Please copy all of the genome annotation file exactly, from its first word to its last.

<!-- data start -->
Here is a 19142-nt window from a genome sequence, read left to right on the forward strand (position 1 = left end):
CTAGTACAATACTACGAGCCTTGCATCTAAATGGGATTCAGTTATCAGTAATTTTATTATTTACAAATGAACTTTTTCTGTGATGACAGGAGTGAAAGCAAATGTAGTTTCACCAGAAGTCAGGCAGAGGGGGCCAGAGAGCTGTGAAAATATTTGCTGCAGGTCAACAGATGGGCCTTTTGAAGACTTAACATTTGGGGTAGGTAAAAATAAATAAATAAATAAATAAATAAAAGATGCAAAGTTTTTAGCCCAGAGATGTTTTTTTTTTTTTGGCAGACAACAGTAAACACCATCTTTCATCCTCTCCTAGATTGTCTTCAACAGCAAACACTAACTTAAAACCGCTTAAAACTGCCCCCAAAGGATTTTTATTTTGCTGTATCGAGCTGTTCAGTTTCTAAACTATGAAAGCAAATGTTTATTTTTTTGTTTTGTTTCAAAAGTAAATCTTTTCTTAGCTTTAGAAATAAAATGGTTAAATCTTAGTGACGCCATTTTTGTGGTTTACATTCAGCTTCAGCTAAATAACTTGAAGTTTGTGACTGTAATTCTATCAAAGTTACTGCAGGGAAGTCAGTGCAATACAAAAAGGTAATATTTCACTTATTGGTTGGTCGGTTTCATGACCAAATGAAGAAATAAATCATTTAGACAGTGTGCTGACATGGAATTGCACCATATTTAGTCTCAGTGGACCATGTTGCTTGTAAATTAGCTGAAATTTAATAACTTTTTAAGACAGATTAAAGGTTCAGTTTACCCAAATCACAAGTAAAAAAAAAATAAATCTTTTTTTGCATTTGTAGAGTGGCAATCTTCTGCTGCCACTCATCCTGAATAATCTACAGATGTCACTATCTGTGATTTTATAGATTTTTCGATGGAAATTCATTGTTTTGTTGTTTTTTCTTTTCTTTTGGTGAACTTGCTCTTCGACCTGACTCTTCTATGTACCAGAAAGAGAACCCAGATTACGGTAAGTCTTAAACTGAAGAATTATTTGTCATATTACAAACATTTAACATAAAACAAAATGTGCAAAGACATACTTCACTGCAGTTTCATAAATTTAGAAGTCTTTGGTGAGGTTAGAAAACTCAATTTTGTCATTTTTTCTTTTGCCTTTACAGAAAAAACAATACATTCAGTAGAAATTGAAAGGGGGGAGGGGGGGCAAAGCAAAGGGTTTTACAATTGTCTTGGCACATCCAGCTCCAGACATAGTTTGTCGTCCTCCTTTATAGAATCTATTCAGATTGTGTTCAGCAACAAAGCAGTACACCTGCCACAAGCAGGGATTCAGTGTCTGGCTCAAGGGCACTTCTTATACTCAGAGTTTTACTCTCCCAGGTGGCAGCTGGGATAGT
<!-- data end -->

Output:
Here is a 19142-nt window from a genome sequence, read left to right on the forward strand (position 1 = left end):
CTAGTACAATACTACGAGCCTTGCATCTAAATGGGATTCAGTTATCAGTAATTTTATTATTTACAAATGAACTTTTTCTGTGATGACAGGAGTGAAAGCAAATGTAGTTTCACCAGAAGTCAGGCAGAGGGGGCCAGAGAGCTGTGAAAATATTTGCTGCAGGTCAACAGATGGGCCTTTTGAAGACTTAACATTTGGGGTAGGTAAAAATAAATAAATAAATAAATAAATAAAAGATGCAAAGTTTTTAGCCCAGAGATGTTTTTTTTTTTTTGGCAGACAACAGTAAACACCATCTTTCATCCTCTCCTAGATTGTCTTCAACAGCAAACACTAACTTAAAACCGCTTAAAACTGCCCCCAAAGGATTTTTATTTTGCTGTATCGAGCTGTTCAGTTTCTAAACTATGAAAGCAAATGTTTATTTTTTTGTTTTGTTTCAAAAGTAAATCTTTTCTTAGCTTTAGAAATAAAATGGTTAAATCTTAGTGACGCCATTTTTGTGGTTTACATTCAGCTTCAGCTAAATAACTTGAAGTTTGTGACTGTAATTCTATCAAAGTTACTGCAGGGAAGTCAGTGCAATACAAAAAGGTAATATTTCACTTATTGGTTGGTCGGTTTCATGACCAAATGAAGAAATAAATCATTTAGACAGTGTGCTGACATGGAATTGCACCATATTTAGTCTCAGTGGACCATGTTGCTTGTAAATTAGCTGAAATTTAATAACTTTTTAAGACAGATTAAAGGTTCAGTTTACCCAAATCACAAGTAAAAAAAAAATAAATCTTTTTTTGCATTTGTAGAGTGGCAATCTTCTGCTGCCACTCATCCTGAATAATCTACAGATGTCACTATCTGTGATTTTATAGATTTTTCGATGGAAATTCATTGTTTTGTTGTTTTTTCTTTTCTTTTGGTGAACTTGCTCTTCGACCTGACTCTTCTATGTACCAGAAAGAGAACCCAGATTACGGTAAGTCTTAAACTGAAGAATTATTTGTCATATTACAAACATTTAACATAAAACAAAATGTGCAAAGACATACTTCACTGCAGTTTCATAAATTTAGAAGTCTTTGGTGAGGTTAGAAAACTCAATTTTGTCATTTTTTCTTTTGCCTTTACAGAAAAAACAATACATTCAGTAGAAATTGAAAGGGGGGAGGGGGGGCAAAGCAAAGGGTTTTACAATTGTCTTGGCACATCCAGCTCCAGACATAGTTTGTCGTCCTCCTTTATAGAATCTATTCAGATTGTGTTCAGCAACAAAGCAGTACACCTGCCACAAGCAGGGATTCAGTGTCTGGCTCAAGGGCACTTCTTATACTCAGAGTTTTACTCTCCCAGGTGGCAGCTGGGATAGT